MEXICO CITY — Four days before Mexico’s presidential election, much of the nation’s attention was focused on a man who appears certain to lose.
That man is Andres Manuel Lopez Obrador, the fiery, feisty leftist who shut down the heart of Mexico City after the last election with massive protests against a narrow loss that he blamed on electoral fraud.
Mr. Lopez Obrador drew hundreds of thousands back downtown Wednesday night for a massive end-of-campaign rally to hail what he called his imminent victory.
The only problem is that final polls released Wednesday show Mr. Lopez Obrador well in second place, with the candidate of Mexico’s former ruling party, Enrique Pena Nieto, anywhere from 8 to 17 percentage points in the lead.
As a result, few expect anything other than a Pena Nieto victory that will return the Institutional Revolutionary Party (PRI) to the presidency after 12 years out of the nation’s highest office.
What remains in doubt for millions of Mexicans is whether Mr. Lopez Obrador will quietly accept defeat. Or will he call his followers back to the streets for a repeat of the 2006 protests that shut down the capital’s center for six weeks and shook the faith of many, at home and abroad, in the stability of Mexico’s young democracy?
In that election race, Mr. Lopez Obrador led until the final days, and his backers could not believe the official result showing him less than 1 percentage point short of victor Felipe Calderon, though electoral courts upheld it. Mr. Lopez Obrador declared himself the “legitimate president of Mexico,” named a Cabinet and toured the country to rally backers against the alleged electoral fraud.
This time, polls show him well behind, but his final campaign rally on Wednesday was to many Mexicans an uncomfortable echo of the last electoral battle.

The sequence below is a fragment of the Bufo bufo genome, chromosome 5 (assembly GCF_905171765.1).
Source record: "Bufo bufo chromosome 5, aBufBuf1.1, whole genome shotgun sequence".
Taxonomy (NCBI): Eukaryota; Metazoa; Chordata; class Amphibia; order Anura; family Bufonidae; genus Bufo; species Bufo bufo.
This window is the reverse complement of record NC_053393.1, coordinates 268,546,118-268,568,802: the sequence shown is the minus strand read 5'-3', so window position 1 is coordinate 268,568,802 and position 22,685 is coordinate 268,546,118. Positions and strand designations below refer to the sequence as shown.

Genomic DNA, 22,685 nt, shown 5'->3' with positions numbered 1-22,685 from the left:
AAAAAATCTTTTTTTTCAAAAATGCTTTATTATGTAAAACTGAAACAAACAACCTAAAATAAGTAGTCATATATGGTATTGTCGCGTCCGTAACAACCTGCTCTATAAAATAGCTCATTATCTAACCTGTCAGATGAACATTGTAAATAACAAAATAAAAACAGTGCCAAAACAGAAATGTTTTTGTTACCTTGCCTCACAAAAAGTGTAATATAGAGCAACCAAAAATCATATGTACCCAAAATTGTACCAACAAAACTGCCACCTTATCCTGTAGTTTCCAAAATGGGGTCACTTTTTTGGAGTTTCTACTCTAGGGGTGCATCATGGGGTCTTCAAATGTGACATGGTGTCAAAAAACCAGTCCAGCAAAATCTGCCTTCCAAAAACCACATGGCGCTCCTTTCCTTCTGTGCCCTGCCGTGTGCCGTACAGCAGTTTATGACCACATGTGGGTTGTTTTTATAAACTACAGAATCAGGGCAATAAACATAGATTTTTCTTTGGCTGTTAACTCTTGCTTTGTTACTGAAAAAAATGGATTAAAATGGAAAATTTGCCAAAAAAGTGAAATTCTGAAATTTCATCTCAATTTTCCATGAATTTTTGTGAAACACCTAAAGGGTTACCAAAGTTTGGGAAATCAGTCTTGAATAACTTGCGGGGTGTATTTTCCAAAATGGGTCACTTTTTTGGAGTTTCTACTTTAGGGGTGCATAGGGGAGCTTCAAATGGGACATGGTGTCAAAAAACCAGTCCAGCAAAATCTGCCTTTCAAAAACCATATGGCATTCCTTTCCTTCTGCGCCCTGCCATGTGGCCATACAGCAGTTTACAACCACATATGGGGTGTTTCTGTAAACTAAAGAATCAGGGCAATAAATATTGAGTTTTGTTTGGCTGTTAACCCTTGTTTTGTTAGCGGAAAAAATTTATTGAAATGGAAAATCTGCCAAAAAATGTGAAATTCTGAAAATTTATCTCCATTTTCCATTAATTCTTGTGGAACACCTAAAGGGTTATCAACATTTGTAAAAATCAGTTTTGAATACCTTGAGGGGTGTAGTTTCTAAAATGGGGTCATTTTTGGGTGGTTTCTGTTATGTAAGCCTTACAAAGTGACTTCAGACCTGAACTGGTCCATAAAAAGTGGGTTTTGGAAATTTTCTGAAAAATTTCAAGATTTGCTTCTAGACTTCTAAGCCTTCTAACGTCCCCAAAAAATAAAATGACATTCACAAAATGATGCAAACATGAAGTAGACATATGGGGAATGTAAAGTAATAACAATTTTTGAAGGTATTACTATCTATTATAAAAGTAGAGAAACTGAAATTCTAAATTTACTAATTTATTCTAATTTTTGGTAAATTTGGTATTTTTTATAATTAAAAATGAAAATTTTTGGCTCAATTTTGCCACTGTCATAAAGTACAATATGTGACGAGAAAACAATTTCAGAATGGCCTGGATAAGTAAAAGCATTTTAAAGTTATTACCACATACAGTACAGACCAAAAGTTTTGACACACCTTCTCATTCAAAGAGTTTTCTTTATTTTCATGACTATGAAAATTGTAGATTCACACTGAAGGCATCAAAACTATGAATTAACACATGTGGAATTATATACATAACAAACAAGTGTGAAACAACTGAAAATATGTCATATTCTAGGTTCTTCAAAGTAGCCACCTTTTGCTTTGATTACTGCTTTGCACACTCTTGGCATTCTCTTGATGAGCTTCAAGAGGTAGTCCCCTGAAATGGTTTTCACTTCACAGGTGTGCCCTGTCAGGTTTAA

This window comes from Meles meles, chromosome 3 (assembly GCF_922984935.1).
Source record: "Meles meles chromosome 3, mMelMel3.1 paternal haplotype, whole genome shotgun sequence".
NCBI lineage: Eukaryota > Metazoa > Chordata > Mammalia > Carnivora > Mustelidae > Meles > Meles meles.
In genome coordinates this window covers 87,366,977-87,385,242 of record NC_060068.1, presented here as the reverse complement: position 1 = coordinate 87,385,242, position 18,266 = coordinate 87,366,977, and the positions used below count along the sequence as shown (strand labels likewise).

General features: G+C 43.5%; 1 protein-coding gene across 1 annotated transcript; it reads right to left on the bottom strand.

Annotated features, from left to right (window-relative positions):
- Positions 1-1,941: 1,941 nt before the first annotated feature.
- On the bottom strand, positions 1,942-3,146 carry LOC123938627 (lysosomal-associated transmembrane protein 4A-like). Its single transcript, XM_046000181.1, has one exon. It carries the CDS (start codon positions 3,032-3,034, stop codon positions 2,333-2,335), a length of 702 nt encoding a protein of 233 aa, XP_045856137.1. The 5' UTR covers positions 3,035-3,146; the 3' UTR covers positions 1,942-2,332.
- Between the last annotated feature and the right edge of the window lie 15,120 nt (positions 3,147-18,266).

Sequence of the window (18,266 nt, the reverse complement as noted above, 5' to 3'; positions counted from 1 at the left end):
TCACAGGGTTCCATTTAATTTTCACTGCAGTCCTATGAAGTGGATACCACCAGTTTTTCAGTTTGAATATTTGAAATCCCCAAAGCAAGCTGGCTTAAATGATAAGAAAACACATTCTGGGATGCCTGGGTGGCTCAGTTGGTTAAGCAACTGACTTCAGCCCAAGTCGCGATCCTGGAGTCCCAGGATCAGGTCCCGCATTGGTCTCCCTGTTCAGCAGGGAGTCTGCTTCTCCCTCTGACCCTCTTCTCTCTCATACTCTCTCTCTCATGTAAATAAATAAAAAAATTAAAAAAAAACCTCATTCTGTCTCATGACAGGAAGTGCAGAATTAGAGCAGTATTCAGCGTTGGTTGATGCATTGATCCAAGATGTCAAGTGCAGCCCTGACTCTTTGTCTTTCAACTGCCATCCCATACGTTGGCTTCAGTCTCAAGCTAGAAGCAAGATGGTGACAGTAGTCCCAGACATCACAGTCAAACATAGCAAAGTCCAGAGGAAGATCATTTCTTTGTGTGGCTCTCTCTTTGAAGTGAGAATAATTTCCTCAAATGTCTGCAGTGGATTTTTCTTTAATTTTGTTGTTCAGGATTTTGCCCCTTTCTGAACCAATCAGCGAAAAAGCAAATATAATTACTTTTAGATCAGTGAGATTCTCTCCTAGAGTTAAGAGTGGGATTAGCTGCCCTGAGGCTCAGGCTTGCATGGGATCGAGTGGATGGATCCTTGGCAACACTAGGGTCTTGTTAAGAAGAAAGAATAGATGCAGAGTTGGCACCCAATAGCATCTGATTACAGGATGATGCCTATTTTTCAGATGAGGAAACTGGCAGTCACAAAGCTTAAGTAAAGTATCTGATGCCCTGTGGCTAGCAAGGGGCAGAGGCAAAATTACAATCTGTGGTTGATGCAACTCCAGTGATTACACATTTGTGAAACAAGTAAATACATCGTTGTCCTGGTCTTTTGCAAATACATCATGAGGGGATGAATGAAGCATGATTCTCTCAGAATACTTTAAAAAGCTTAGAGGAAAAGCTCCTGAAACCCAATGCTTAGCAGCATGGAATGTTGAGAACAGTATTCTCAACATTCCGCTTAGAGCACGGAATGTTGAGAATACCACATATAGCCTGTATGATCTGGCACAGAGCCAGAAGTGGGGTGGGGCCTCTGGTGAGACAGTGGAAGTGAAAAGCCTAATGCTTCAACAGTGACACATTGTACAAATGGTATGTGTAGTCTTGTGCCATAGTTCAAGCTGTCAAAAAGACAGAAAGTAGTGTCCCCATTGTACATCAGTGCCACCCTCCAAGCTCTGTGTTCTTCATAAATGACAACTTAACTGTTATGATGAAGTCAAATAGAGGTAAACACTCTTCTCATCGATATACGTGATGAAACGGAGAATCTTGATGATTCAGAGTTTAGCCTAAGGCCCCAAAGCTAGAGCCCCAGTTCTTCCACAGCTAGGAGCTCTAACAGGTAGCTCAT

Thousands of supporters waving the yellow flags of his party and wearing Lopez Obrador T-shirts shouted, “President! President! You are the president!” as they lined four lanes of Mexico City’s central Reforma boulevard.
The former Mexico City mayor has been launching sharp attacks on Mr. Pena Nieto and the PRI, and routinely expressing grave doubts about the validity of the electoral process and the potential for fraud.
He called Tuesday for supporters to closely monitor polling stations. “These days we’re preparing ourselves to defend the vote, so another electoral fraud isn’t committed,” he told a crowd of backers.
Luis Rubio, president of the Center for Development Research, an independent think tank, said Mr. Lopez Obrador has been “anticipating the alleged fraud for weeks. The notion that there is fraud is alive and well in his rhetoric.”
“Lopez Obrador is Lopez Obrador, and he will not recognize the result no matter what,” Mr. Rubio said.
Mexico’s Federal Electoral Institute was pressuring the candidates Wednesday to sign a “civility pact” committing them to respect the legitimacy and legality of Sunday’s election results, a document that appeared squarely aimed at Mr. Lopez Obrador.
The leftist has pledged that he or a campaign adviser would sign the pact in coming days.